COUNCIL OF EUROPE: Attempt to introduce anti-religious legislation, rejected by Parliamentary Assembly

11 04 2014



10 Apr. 2014 – STRASBOURG The recommendations of French MP Rudy Salles which would have had the effect of exporting French anti-religious policies to the 47 Member States of the Council of Europe has not been adopted by the Parliamentary Assembly of the Council of Europe.

All Salles´ recommendations – identified by former International Helsinki Federation Director Dr. Aaron Rhodes as “a recipe for discrimination and intolerance” and something that would “provide cover for arbitrary interference in religious life” – were cancelled. Instead, a completely different proposal was proposed and adopted:

“The Assembly therefore calls on the member states to sign and/or ratify the relevant Council of Europe conventions on child protection and welfare if they have not already done so”.

Salles´ proposals to establish information centres, establish a European observatory, carry out specialist training and a range of other actions on groups he derogatorily called ´sects´ – were all rejected by the Parliamentary Assembly.

Over 80 dedicated human rights organization and experts in criminal law, religious freedom and human rights from throughout the world, as well as a petition signed by more than 10,000 signatories, addressed the President Ms Anne Brasseur and key political figures of the Parliamentary Assembly asking for the proposed antireligious recommendations to be rejected.

While religious minorities still need to be alert to attempts of repressive individuals who try to use government positions to impose restrictive policies, the final resolution protects minors of religious minorities in light of article 9 of the Convention. At the same time it requests the Member States to implement policies of non-discrimination between traditional, non-traditions, new religious movements and “sects”, as can be seen in point 9 of the final resolution:

“9. The Assembly calls on member States to ensure that no discrimination is allowed on the basis of which movement is considered as a sect or not, that no distinction is made between traditional religions and non-traditional religious movements, new religious movements or “sects” when it comes to the application of civil and criminal law, and that each measure which is taken towards non-traditional religious movements, new religious movements or “sects” is aligned with human rights standards as laid down by the European Convention on Human Rights and other relevant instruments protecting the dignity inherent to all human beings and their equal and inalienable rights.”

Attempts by some Parliamentarians to remove the word ´sect´ entirely were rejected – although this was quite contradictory to the main direction of the majority of the amendments that were accepted. This can only be understood in terms of a political compromise where a report, having no factual basis, was thrust upon the Assembly and pushed through on a last-minute basis. Never-the-less, the fact that all the negative and discriminatory proposals were rejected is a positive sign that the Assembly saw through the attempts of Rudy Salles to impose a model of the French discriminatory approach to religious minorities on the rest of Europe.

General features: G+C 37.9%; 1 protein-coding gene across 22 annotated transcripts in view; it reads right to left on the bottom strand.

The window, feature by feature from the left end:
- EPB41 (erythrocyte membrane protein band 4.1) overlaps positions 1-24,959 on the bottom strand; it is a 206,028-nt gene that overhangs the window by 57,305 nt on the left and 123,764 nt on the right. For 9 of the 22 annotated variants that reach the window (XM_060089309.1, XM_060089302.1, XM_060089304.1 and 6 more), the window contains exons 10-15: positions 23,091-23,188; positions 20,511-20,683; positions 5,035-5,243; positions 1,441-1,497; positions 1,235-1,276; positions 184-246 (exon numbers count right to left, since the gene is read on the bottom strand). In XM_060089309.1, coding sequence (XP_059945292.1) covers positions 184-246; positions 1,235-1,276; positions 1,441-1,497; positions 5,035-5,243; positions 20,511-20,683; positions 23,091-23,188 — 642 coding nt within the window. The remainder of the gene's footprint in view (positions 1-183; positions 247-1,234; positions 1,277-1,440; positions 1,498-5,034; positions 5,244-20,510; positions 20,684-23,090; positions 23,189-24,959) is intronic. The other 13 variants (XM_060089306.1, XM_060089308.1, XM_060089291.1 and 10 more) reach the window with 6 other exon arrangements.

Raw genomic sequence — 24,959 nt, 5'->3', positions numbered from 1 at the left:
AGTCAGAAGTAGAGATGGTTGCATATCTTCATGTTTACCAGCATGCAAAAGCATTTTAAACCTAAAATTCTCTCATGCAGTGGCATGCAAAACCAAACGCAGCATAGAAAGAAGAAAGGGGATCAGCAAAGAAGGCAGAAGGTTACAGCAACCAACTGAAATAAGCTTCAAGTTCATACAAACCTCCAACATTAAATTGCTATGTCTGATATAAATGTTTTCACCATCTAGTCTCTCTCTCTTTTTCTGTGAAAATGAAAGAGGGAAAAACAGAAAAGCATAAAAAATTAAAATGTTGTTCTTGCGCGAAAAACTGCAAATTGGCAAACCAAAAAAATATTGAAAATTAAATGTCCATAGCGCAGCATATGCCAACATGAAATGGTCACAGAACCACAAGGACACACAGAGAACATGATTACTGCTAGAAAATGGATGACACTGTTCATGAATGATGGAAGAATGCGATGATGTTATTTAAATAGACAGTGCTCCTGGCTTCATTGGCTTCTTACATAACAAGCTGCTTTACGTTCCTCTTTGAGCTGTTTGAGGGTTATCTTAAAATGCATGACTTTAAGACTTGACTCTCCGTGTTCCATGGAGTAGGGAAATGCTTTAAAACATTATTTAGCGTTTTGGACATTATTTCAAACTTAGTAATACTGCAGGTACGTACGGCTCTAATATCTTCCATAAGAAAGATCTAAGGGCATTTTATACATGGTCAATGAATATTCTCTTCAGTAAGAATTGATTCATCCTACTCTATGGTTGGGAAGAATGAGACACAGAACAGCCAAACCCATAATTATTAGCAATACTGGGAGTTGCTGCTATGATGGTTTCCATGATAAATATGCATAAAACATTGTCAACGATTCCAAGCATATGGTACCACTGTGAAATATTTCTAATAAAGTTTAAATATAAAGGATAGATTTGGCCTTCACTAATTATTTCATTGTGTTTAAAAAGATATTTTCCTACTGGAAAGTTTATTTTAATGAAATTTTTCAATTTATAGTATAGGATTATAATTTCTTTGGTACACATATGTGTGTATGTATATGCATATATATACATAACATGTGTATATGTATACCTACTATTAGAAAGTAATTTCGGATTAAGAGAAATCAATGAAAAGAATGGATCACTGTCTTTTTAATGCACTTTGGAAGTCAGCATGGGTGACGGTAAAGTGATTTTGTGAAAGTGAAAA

Full final resolution:



NOTE BY JURA NANUK, CERFI FOUNDER & PRESIDENT:  Although this resolution is definitely better than the original Rudy Salles’ proposal, I don’t believe we should be satisfied about it. The very fact that such discriminating proposal is being discussed in Parliamentary Assembly of Council of Europe is a reason to worry.

There is no clear legal definition for the word “sect” and its use represent discrimination in itself. Several PACE Representatives who took part in the discussion recognized discriminatory nature of the use of the term “sect” and spoke openly about it.

Mr. Ghiletchi, Representative from Moldova, said that “the key problem lies in the rapporteur’s approach and insistence on using undefined terms such as “sects”, “sect-like movements” and “excesses” in both the title and text of the report, despite many previous recommendations of the Assembly against such practice. To ask a state to initiate criminal proceedings on the basis of undefined terms runs completely contrary to all that this institution stands for.”

Mr. Wold, Representative from Norway said about the use of the word “sect”, the following: “The use of the term “sect” will establish a restrictive classification system that will stigmatise and marginalise targeted minority faiths. It is notable that in 2005 the UN Special Rapporteur on freedom of religion or belief was critical of the French attempt to stigmatise and label genuine Christian minorities as sects, stating that it could lead to discrimination and limitations on basic fundamental freedoms.”

We don’t have more freedom than 15 years ago. I believe lot of united effort will be needed by all human rights and religious freedom groups to prevent further deterioration of religious freedom in Europe.

The full transcript of the PACE session is available here:






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